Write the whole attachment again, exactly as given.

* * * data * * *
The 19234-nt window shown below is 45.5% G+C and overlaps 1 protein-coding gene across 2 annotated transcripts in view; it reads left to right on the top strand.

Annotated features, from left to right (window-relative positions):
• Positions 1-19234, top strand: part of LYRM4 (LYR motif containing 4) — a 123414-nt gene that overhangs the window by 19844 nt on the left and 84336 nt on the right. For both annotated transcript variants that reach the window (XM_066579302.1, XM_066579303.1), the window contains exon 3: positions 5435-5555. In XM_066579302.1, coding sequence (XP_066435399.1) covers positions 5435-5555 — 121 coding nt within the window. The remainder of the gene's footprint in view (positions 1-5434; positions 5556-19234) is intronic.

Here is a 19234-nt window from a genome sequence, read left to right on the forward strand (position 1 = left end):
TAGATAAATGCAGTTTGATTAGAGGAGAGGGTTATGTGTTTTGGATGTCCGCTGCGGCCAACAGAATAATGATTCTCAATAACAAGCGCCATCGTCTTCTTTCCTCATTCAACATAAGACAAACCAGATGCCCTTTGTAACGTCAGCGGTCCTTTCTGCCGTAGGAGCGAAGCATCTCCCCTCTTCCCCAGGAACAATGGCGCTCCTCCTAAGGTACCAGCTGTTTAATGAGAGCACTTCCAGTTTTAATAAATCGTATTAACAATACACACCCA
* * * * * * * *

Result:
The 19234-nt window shown below is 45.5% G+C and overlaps 1 protein-coding gene across 2 annotated transcripts in view; it reads left to right on the top strand.

Annotated features, from left to right (window-relative positions):
• Positions 1-19234, top strand: part of LYRM4 (LYR motif containing 4) — a 123414-nt gene that overhangs the window by 19844 nt on the left and 84336 nt on the right. For both annotated transcript variants that reach the window (XM_066579302.1, XM_066579303.1), the window contains exon 3: positions 5435-5555. In XM_066579302.1, coding sequence (XP_066435399.1) covers positions 5435-5555 — 121 coding nt within the window. The remainder of the gene's footprint in view (positions 1-5434; positions 5556-19234) is intronic.

Here is a 19234-nt window from a genome sequence, read left to right on the forward strand (position 1 = left end):
TAGATAAATGCAGTTTGATTAGAGGAGAGGGTTATGTGTTTTGGATGTCCGCTGCGGCCAACAGAATAATGATTCTCAATAACAAGCGCCATCGTCTTCTTTCCTCATTCAACATAAGACAAACCAGATGCCCTTTGTAACGTCAGCGGTCCTTTCTGCCGTAGGAGCGAAGCATCTCCCCTCTTCCCCAGGAACAATGGCGCTCCTCCTAAGGTACCAGCTGTTTAATGAGAGCACTTCCAGTTTTAATAAATCGTATTAACAATACACACCCA